Wednesday, June 29, 2011

A state-by-state analysis of the job prospects for new law grads

From the New York Times (as you read the stats, below, keep in mind ways in which the study might over-state, or understate, the picture).

We’ve written before about the tough job market for recent law-school graduates. The climate is hard partly because of the weak economy, but also partly because the nation’s law schools are churning out many more lawyers than the economy needs even in the long run.

Now a few researchers have tried to quantify exactly how big that surplus is.

The numbers were crunched by Economic Modeling Specialists Inc. (also known as EMSI), a consulting company that focuses on employment data and economic analysis. The company’s calculations were based on the number of people who passed the bar exam in each state in 2009, versus an estimate of annual job openings for lawyers in those states. Estimates for the number of openings is based on data from the Bureau of Labor Statistics and the Census Bureau.

According to this model, every state but Wisconsin and Nebraska (plus Washington, D.C.) is producing many more lawyers than it needs. (See table after the jump for full data.)

In fact, across the country, there were twice as many people who passed the bar in 2009 (53,508) as there were openings (26,239). A separate estimate for the number of lawyers produced in 2009 — the number of new law-school graduates, according to the National Center for Education Statistics — also showed a surplus, although it was not quite as large (44,159 new law grads compared with 26,239 openings).

In raw numbers, New York has the greatest legal surplus by far.

In 2009, 9,787 people passed the bar exam in the Empire State. The analysts estimated, though, that New York would need only 2,100 new lawyers each year through 2015. That means that if New York keeps minting new lawyers apace, it will continue having an annual surplus of 7,687 lawyers.

California and New Jersey have the next largest gluts of new lawyers, according to EMSI.

As noted above, not every state is overproducing lawyers. Nebraska and Wisconsin actually have small deficits of lawyers. The place with the biggest shortage is the District of Columbia, which is projected to have 618 new jobs opening annually for lawyers for the next few years, but had only 273 bar-passers in 2009. (Update: As several readers observed in the comments, the District of Columbia waives in lawyers who are barred in other states, meaning that these figures probably underestimate the number of newly-minted lawyers in the nation’s capital. If you know how to calculate a better estimate for this figure, please e-mail us.)

The District of Columbia has the highest median wage for lawyers in the country: $70.96 an hour.

 
2010-15 Est. Annual Openings
2009 Bar Exam Passers
2009 Completers (IPEDS)
Surplus/Shortage
Median Wages
New York
2,100
9,787
4,771
7,687
$56.57
California
3,307
6,258
5,042
2,951
$50.61
New Jersey
844
3,037
787
2,193
$43.84
Illinois
1,394
3,073
2,166
1,679
$51.54
Massachusetts
715
2,165
2,520
1,450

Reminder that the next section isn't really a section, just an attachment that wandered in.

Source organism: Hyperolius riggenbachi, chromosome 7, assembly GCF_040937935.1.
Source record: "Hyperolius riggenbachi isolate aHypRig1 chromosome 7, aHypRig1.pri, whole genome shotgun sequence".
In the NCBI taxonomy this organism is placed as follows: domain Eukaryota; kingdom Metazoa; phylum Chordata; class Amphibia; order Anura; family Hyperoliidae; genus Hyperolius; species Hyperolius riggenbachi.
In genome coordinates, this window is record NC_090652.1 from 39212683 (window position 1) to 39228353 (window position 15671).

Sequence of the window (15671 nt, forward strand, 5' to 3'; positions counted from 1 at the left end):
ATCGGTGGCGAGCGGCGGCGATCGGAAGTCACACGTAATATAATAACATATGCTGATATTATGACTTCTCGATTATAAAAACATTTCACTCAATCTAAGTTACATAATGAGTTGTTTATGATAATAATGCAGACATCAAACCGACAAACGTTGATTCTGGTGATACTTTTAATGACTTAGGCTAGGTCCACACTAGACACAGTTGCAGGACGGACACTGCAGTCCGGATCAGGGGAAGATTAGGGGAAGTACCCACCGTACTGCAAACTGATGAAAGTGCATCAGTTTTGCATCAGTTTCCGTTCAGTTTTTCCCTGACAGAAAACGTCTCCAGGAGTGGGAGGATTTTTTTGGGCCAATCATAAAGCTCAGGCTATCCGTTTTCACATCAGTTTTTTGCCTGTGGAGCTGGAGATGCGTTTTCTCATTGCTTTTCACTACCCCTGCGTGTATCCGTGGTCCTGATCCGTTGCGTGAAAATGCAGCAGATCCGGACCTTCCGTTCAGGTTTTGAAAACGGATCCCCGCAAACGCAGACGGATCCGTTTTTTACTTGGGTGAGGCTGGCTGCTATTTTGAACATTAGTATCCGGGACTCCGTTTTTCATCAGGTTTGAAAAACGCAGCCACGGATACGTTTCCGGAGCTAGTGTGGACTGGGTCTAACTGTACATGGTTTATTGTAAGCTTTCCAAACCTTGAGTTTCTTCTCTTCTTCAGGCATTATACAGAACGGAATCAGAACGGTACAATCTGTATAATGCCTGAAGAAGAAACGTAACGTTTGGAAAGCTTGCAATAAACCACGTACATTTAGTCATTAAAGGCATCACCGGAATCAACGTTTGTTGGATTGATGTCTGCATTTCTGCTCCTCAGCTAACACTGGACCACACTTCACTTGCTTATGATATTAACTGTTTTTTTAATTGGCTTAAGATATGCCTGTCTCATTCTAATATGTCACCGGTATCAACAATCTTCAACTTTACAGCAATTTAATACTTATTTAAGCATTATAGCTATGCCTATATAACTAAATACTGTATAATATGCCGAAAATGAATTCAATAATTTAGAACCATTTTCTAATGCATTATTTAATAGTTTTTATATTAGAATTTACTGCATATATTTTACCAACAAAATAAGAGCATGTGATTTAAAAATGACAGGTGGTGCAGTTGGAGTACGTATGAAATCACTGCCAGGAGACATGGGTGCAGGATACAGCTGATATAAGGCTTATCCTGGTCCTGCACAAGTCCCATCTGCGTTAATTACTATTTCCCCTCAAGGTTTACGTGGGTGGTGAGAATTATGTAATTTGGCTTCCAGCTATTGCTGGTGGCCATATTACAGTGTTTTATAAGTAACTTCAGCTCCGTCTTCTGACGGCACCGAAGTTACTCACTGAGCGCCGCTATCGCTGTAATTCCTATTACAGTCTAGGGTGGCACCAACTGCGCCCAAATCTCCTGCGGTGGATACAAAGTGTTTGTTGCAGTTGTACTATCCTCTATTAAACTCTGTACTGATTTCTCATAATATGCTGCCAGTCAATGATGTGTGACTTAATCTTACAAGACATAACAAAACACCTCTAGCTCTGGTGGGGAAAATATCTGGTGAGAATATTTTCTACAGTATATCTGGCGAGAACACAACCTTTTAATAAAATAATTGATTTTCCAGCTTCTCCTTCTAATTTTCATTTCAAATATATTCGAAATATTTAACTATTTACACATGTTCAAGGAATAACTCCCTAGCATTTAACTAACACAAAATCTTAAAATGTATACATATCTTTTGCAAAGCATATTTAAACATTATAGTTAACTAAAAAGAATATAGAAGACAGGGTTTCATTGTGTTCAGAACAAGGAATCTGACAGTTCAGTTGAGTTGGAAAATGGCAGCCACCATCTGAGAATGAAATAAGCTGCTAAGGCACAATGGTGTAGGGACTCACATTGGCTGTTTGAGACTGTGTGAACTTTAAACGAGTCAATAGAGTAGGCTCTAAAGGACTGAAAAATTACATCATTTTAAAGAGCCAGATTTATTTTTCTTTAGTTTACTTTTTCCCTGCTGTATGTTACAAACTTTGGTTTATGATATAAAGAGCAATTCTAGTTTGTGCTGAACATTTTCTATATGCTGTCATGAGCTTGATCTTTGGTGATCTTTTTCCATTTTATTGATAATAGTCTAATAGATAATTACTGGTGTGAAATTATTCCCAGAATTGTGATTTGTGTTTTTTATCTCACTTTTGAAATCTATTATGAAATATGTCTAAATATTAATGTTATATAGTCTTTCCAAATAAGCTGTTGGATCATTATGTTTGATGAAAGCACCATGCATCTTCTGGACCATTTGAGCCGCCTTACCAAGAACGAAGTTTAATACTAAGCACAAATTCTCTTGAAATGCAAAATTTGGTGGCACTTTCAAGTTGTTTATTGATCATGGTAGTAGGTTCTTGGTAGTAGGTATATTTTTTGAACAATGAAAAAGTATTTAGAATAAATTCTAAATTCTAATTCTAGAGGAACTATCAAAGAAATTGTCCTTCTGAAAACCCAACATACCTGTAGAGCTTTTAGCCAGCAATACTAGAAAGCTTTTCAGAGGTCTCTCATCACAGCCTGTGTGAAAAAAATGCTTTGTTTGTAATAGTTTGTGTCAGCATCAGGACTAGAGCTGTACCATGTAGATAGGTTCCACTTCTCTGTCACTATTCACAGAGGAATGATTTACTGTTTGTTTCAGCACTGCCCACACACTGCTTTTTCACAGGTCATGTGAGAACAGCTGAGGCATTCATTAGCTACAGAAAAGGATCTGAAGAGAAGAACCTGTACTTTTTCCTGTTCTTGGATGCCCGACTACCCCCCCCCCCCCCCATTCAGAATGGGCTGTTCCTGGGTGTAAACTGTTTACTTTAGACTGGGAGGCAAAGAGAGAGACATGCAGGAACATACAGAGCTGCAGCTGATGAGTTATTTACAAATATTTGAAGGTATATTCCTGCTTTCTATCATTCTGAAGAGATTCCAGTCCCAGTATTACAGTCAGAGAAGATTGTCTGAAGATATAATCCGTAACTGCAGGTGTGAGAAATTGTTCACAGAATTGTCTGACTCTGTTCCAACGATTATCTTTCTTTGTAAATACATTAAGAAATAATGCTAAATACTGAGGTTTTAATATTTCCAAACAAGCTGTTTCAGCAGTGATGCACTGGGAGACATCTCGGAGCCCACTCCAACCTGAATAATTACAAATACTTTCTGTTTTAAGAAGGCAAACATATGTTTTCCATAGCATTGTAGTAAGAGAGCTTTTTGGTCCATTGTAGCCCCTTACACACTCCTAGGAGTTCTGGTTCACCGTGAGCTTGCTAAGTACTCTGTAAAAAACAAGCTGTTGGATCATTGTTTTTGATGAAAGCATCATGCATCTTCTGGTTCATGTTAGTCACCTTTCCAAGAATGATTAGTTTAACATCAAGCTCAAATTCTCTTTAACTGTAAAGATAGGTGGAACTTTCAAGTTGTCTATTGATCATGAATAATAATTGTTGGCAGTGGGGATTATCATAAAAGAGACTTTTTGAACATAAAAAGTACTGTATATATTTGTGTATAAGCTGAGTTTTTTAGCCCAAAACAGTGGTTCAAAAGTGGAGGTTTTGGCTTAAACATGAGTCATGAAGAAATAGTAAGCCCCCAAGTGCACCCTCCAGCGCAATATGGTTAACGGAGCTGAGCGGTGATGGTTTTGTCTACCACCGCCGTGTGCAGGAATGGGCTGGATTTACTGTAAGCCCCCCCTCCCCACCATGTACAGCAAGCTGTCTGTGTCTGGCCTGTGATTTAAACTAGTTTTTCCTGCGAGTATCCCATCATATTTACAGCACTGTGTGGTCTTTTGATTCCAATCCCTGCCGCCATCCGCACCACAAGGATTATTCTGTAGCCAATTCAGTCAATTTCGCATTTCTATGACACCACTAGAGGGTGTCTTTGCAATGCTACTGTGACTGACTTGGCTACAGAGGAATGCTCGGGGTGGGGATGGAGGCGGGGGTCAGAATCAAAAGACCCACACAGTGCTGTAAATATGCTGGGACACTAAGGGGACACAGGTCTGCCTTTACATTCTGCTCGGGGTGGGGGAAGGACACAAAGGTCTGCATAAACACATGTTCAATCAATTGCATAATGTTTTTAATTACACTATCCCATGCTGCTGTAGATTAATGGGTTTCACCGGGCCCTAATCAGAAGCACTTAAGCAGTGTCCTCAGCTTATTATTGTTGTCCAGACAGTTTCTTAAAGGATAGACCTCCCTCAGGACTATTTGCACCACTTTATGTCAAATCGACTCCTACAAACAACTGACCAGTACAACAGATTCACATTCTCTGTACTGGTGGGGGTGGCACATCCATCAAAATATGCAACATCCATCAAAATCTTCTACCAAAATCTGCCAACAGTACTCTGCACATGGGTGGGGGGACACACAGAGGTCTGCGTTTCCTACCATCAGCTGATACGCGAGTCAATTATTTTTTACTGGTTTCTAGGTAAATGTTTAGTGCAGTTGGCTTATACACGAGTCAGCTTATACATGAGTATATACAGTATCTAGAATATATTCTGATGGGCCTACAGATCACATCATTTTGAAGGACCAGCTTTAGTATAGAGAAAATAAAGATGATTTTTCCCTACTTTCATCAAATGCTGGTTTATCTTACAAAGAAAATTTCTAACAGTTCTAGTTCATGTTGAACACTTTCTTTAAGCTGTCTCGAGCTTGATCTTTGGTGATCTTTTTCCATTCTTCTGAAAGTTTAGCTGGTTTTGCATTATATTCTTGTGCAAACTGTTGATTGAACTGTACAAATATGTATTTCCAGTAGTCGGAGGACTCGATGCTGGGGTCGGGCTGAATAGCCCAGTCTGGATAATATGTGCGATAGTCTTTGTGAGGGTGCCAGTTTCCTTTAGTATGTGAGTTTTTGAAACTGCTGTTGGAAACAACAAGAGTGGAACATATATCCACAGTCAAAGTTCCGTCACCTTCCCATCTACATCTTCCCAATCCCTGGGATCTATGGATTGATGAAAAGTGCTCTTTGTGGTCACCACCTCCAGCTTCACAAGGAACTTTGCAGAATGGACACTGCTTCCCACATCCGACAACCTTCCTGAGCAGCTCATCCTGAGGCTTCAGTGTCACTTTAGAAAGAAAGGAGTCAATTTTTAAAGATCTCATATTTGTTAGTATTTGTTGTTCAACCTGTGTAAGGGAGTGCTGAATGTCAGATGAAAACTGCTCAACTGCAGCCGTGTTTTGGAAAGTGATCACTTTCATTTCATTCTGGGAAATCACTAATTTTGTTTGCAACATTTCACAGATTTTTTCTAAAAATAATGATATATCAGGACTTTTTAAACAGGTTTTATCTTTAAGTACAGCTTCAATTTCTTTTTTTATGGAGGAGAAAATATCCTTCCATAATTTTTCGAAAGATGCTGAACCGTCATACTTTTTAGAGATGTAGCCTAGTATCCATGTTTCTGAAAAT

$43.89
Pennsylvania
869
1,943
1,697
1,074
$46.05
Texas
2,155
3,052
2,402
897
$41.55
Florida
2,027
2,782
2,781
755
$36.39
Maryland
560
1,277
548
717
$41.46
Missouri
362
943
908
581
$39.96
Connecticut
316
880
510
564
$43.69
North Carolina
503
1,032
279
529
$37.79
Minnesota
378
888
948
510
$43.69
Ohio
686
1,194
1,513
508
$34.69
Georgia
779
1,217
894
438
$46.11
Colorado
547
967
509
420
$40.83
Virginia
956
1,375
1,435
419
$49.34
Louisiana
357
731
810
374
$33.35
Tennessee
389
735
446
346
$37.34
Washington
619
935
678
316
$37.37
Oregon
291
594
519
303
$34.51
Indiana
339
602
825
263
$32.48
South Carolina
262
506
410
244
$33.03
Kentucky
261
478
389
217
$34.39
Nevada
219
392
143
173
$40.32
Arizona
440
607
378
167
$37.51
New Mexico
134
298
114
164
$29.78
Michigan
862
1,024
1,993
162
$35.22
Kansas
190
351
296
161
$31.16
Alabama
295
455
406
160
$37.98
Iowa
155
290
556
135
$32.16
Rhode Island
102
209
184
107
$39.65
Hawaii
76
179
88
103
$33.70
Mississippi
173
268
335
95
$28.86
Utah
308
401
283
93
$37.04
W. Virginia
100
191
152
91
$32.51
Montana
81
163
83
82
$24.96
Maine
75
153
91
78
$29.70
Arkansas
152
227
243
75
$30.83
Wyoming
40
113
80
73
$29.86
New Hampshire
92
154
146
62
$30.84
Oklahoma
326
387
489
61
$29.56
South Dakota
38
83
73
45
$29.19
North Dakota
33
63
80
30
$28.78
Idaho
128
157
97
29
$30.77
Alaska
41
66
0
25
$37.80
Delaware
116
141
235
25
$60.67
Vermont
51
55
191
4
$30.48
Nebraska
112
109
279
-3
$32.47
Wisconsin
262
248
691
-14
$36.43
D.C.
618
273
2,109
-345
$70.96
Nation
26,239
53,508
44,159
27,269
$44.22

Hat tip to Above the Law (here and here).

(jbl).

http://lawprofessors.typepad.com/legal_skills/2011/06/a-state-by-state-analysis-of-the-job-prospects-for-new-law-grads.html

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Comments

I see a few problems with this study. First, at least the NY figures include a large number of foreign bar takers. How many of them stay in this country? Second, many people take the bar in more than one state. Finally, some American lawyers get jobs in foreign countries.

Posted by: Scott Fruehwald | Jun 29, 2011 3:12:35 PM

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